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We made a worm farm

By Kelli Pike

Worm farms are wonderful.

1. Because you can divert food waste from landfill (30% of our landfill is made up of food waste, so if we all make a small reduction to this we can have reduced environmental impact).
2. Because the worms will reward you by providing free fertiliser for you. Soil health is important - and starts at home.

While The Environment Centre sells a few different worm farm set ups in the shop, we wanted to give the DIY option a go. Here's how we did it…

Step 1. We drilled holes in a bucket.

Step 1.  We drilled holes in a bucket.

Step 2. Put the bucket in the garden.

Step 2.  Put the bucket in the garden.
Step 3. Put bedding, *yes bedding* in the bucket. We used torn up paper/cardboard but I do sell coir blocks in the shop if you want to be fancy (about $3 a block). We tipped in some coffee grounds and scraps and put our "makeshift" lid on top. We'll get around to getting a proper lid at some point – we're just focussed on it being dark in there – and also no vermin getting in.
Step 4: Put your worm family in their new home. We flicked in a few worms from around our garden, but to speed up the process we bought some worms from the Western Community Centre… (it's $15 for an icecream container).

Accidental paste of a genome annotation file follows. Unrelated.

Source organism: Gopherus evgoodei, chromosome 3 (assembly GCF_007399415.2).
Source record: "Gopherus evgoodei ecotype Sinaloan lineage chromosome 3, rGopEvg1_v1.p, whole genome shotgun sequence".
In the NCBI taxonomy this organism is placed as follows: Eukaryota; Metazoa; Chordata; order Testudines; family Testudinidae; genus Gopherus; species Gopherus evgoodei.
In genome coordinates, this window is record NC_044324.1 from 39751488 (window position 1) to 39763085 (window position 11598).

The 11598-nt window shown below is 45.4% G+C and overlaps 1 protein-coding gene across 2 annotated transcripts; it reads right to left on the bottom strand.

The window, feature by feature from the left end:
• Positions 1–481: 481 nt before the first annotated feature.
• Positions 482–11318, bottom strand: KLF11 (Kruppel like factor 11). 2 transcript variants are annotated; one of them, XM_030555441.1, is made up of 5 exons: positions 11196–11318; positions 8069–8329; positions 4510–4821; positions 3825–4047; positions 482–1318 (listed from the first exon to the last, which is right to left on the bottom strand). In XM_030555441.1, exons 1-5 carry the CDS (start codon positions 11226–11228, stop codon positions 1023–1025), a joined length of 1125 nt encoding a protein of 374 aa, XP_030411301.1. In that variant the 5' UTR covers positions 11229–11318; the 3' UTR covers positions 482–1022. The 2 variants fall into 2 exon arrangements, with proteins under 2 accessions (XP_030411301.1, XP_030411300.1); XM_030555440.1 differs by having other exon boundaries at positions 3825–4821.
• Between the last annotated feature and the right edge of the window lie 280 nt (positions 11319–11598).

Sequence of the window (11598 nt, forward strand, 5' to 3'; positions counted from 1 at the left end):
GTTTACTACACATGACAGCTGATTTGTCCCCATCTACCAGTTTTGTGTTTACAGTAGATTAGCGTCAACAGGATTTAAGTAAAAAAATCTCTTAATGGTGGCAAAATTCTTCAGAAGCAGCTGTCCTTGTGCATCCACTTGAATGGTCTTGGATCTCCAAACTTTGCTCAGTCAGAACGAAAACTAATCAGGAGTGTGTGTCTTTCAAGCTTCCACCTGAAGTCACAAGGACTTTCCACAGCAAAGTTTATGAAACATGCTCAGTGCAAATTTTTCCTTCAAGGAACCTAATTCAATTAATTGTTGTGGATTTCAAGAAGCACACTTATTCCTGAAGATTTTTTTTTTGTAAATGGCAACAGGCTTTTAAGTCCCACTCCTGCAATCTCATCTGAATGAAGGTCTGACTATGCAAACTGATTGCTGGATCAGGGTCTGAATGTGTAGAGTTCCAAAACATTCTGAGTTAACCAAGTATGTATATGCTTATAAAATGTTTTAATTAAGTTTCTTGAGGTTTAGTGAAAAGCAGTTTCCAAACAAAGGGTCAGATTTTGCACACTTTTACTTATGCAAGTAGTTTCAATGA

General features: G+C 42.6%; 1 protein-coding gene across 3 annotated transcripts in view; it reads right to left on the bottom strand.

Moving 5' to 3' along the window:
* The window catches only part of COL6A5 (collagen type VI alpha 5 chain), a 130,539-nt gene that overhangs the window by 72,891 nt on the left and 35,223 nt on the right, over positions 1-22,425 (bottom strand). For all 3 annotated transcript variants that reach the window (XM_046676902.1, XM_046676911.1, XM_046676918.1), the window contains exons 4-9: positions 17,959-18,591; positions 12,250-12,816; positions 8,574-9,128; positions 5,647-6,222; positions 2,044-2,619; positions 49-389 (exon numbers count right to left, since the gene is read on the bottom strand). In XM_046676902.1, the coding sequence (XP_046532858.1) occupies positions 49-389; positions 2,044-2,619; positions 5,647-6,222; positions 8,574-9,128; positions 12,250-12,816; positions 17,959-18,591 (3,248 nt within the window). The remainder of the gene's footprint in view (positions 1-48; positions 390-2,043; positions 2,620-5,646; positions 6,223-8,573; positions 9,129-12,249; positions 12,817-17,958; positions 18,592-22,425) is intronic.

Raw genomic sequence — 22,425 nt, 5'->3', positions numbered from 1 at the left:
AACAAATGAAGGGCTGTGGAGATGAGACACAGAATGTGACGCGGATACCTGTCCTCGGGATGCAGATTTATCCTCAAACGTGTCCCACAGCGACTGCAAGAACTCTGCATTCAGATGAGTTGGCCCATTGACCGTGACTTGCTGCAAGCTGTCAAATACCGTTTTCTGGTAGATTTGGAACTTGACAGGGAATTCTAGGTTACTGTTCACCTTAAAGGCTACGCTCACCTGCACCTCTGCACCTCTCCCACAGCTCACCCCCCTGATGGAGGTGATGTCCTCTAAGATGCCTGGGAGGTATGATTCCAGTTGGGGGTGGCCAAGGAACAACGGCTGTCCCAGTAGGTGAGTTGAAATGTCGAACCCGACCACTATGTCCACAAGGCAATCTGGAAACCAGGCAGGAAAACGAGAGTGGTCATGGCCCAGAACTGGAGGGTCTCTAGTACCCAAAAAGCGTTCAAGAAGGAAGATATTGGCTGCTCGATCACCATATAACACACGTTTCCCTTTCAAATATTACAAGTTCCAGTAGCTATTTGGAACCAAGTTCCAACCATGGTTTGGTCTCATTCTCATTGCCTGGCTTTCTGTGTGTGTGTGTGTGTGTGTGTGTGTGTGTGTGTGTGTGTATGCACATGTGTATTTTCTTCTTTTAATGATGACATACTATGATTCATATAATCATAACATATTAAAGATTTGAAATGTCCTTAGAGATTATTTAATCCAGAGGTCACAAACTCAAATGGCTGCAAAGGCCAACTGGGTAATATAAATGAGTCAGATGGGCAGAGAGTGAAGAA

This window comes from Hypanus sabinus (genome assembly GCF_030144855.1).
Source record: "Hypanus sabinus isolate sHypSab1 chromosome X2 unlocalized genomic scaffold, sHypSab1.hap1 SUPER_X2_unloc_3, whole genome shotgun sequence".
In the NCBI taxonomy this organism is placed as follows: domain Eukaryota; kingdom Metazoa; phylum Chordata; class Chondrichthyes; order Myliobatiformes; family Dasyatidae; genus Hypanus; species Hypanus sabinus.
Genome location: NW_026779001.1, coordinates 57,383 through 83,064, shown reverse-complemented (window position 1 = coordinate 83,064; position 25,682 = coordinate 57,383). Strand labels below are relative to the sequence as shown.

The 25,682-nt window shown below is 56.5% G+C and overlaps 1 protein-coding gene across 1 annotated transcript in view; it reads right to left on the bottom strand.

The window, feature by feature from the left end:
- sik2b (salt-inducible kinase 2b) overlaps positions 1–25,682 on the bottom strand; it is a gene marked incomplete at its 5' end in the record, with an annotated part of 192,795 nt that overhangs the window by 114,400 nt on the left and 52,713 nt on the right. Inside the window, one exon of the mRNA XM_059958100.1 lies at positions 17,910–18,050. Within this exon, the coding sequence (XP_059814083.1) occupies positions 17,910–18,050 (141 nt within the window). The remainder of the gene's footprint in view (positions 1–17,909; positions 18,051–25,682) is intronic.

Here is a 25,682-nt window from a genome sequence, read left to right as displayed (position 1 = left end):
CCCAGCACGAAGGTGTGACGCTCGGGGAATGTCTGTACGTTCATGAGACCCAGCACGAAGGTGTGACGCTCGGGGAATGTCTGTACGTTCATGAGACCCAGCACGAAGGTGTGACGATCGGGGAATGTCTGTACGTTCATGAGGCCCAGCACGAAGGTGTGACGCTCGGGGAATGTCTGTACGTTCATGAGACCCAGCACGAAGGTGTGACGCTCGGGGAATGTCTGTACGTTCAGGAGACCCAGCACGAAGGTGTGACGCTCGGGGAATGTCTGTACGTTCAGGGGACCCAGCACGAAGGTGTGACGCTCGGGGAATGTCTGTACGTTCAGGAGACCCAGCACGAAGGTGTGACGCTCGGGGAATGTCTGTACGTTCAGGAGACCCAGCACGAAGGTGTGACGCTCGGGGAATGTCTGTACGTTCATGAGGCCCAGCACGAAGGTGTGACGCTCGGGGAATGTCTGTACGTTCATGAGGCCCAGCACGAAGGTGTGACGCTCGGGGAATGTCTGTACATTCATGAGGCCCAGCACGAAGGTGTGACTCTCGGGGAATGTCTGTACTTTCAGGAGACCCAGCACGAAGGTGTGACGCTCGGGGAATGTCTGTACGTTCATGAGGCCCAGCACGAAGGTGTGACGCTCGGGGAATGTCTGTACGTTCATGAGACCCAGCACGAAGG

Step 5. We wait. One day, the worms will be like a machine… eating our food scraps to keep them from landfill, and with the added bonus of fertilising our garden directly. The beauty of this particular in-ground set up is that it will help the area directly around the worm farm (which is smack bang in the middle of our vege garden).

Did you know about 30% of the food produced in the world is sent to waste?

Did you know that matter, biodegradable or not, which is buried in a black plastic bag does not have the conditions to break down. It will never go anywhere.

Did you know worms create a by-product (pee/poo) which is rich nutrients that help garden plants grow and stay healthy?

Did you know worms create tunnels, which help get air and water to your plants.